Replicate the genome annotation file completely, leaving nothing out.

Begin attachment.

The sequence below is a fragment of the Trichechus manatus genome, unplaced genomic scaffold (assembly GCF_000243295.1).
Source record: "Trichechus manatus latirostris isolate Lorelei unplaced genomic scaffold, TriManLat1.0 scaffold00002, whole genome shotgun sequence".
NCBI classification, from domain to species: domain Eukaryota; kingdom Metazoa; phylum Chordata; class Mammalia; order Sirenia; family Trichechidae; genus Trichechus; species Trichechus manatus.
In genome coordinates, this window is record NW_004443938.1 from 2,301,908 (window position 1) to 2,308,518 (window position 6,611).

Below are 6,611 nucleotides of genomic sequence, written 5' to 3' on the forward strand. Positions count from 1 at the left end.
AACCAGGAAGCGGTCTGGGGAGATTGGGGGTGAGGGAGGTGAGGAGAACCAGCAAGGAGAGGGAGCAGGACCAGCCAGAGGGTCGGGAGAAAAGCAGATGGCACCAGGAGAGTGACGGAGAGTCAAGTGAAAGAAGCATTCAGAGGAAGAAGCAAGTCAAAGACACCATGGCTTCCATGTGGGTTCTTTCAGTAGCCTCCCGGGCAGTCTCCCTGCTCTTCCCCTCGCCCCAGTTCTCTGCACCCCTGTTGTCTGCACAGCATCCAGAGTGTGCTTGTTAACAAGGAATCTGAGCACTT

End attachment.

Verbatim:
The sequence below is a fragment of the Trichechus manatus genome, unplaced genomic scaffold (assembly GCF_000243295.1).
Source record: "Trichechus manatus latirostris isolate Lorelei unplaced genomic scaffold, TriManLat1.0 scaffold00002, whole genome shotgun sequence".
NCBI classification, from domain to species: domain Eukaryota; kingdom Metazoa; phylum Chordata; class Mammalia; order Sirenia; family Trichechidae; genus Trichechus; species Trichechus manatus.
In genome coordinates, this window is record NW_004443938.1 from 2,301,908 (window position 1) to 2,308,518 (window position 6,611).

Below are 6,611 nucleotides of genomic sequence, written 5' to 3' on the forward strand. Positions count from 1 at the left end.
AACCAGGAAGCGGTCTGGGGAGATTGGGGGTGAGGGAGGTGAGGAGAACCAGCAAGGAGAGGGAGCAGGACCAGCCAGAGGGTCGGGAGAAAAGCAGATGGCACCAGGAGAGTGACGGAGAGTCAAGTGAAAGAAGCATTCAGAGGAAGAAGCAAGTCAAAGACACCATGGCTTCCATGTGGGTTCTTTCAGTAGCCTCCCGGGCAGTCTCCCTGCTCTTCCCCTCGCCCCAGTTCTCTGCACCCCTGTTGTCTGCACAGCATCCAGAGTGTGCTTGTTAACAAGGAATCTGAGCACTT